Editor’s note: This is part of an ongoing series of stories on the impacts of Amazon’s rapid growth in Florida, covering effects on real estate, small businesses, the job market, politics and more.
SARASOTA – Peggy Naughton has been looking for a delivery driver for the past three months and can’t find one anywhere.
The manager at Sarasota’s Lee’s Food Store & Ice said the business started delivering ice about 17 years ago as the tiny food market sold bigger bags than any other convenience store in the area. Restaurant owners quickly signed up for daily deliveries.
When that position became open in years past, Naughton said it was never a problem filling the vacancy. Now, those that do fill out an application don’t even show up for the interview, she said.
Across the country, and indeed in the state of Florida, a frustrating labor shortage stemming largely from job changes and early retirements fueled by the COVID-19 pandemic has been a hot topic among business analysts and leaders. Even as the pandemic has slowed, small businesses including stores, restaurants and hotels are struggling to attract and keep workers.
Transportation companies have been particularly hard-hit as e-commerce and mobile app-based companies such as DoorDash, Uber and Instacart have increased demand for drivers.
In a hot growth state like Florida, this has left driver-reliant companies competing for an ever-shrinking pool of available labor.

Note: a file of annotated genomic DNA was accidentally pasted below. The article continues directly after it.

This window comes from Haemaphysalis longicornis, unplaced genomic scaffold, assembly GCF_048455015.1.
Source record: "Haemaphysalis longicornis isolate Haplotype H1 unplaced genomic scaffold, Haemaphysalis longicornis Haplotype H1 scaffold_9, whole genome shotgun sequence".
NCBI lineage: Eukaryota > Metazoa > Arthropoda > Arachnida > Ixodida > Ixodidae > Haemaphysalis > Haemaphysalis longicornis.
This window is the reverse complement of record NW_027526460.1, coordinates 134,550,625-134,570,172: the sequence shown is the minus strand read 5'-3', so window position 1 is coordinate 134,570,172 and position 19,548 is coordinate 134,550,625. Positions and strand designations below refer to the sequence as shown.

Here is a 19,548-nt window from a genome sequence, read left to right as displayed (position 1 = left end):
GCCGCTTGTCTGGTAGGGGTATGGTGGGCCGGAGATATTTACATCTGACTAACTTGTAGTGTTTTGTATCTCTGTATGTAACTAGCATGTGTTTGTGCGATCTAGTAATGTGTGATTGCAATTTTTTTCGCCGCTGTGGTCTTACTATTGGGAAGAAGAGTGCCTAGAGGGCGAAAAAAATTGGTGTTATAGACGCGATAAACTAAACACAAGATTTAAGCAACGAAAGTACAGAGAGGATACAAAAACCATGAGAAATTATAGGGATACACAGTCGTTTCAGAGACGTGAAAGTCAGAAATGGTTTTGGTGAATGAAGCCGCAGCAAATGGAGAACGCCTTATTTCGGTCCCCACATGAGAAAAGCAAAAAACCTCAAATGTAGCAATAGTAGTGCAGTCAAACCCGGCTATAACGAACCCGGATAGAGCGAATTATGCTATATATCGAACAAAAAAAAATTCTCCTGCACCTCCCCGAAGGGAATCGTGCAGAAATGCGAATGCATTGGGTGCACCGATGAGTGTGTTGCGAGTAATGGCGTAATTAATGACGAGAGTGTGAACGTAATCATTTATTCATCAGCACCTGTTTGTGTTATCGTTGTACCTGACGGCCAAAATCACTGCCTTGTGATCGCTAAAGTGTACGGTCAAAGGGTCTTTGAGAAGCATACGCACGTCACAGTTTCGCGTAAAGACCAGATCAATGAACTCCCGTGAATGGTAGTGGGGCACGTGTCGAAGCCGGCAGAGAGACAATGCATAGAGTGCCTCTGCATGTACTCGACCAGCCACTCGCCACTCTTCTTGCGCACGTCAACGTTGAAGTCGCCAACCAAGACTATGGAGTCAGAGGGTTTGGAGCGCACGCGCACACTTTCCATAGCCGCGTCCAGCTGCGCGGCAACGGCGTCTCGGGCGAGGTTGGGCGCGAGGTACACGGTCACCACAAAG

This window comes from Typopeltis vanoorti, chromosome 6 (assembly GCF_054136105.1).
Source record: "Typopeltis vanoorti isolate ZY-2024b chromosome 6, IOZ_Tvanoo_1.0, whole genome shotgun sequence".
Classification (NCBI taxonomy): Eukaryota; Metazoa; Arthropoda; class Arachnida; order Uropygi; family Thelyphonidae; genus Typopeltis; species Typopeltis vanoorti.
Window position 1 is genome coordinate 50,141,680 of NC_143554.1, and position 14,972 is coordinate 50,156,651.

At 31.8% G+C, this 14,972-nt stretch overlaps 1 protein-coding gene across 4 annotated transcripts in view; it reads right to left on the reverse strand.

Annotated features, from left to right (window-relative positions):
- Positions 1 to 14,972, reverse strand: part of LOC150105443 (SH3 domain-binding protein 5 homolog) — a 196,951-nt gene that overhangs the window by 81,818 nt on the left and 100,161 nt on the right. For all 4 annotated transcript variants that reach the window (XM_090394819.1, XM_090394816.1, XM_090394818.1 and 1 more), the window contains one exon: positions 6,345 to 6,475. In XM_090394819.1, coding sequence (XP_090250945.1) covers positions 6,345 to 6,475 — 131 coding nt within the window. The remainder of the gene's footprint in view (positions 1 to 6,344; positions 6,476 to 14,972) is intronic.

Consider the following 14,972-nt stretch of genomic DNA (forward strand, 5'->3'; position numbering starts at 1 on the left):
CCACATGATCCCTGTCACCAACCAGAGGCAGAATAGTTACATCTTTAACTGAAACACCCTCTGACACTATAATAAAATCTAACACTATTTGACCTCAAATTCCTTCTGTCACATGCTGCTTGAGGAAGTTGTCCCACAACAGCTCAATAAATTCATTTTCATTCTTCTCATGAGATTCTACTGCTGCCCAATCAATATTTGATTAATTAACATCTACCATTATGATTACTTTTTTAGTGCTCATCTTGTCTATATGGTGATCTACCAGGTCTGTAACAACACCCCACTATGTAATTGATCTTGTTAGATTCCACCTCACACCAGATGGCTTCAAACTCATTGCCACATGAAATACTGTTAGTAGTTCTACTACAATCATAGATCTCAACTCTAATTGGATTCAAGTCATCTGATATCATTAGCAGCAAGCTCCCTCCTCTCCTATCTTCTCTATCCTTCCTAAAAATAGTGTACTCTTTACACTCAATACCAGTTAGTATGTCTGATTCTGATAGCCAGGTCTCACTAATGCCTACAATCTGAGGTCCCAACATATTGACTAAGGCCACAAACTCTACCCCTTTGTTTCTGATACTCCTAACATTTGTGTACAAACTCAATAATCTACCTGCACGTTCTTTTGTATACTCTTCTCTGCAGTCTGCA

And Amazon, which, after ramping up to 59,000-plus workers in a matter of just a few years here, wants to double that in another few years, is driving more pressure.
“We can’t pay as much as Amazon,” Naughton said. “They’re a national company and we’re a local company.”
Driver shortages widespread across Florida
While the driver shortage has impacted companies, it’s not just the private sector that has a need for drivers.
In Palm Beach County, despite a starting salary of $65,000 a year, Palm Tran, the county’s public transit system, is having difficulty hiring drivers for its buses.
As of this report, the bus service has more than 30 driver vacancies. Palm Tran officials have started to pull drivers out of retirement to work, and existing drivers are working as much as 70 hours a week.
Meanwhile, on-time performance has suffered. From October to January, its buses were late 25% of the time.
Ridership is still well below pre-pandemic levels, but it has been increasing significantly in recent months – further exacerbating the driver shortage issue. In January, ridership was 509,548, an increase of 12% from January 2021. With gas prices at or above $4 a gallon, the last week of March and the first week of April this year saw ridership increase about 4% from the previous two weeks.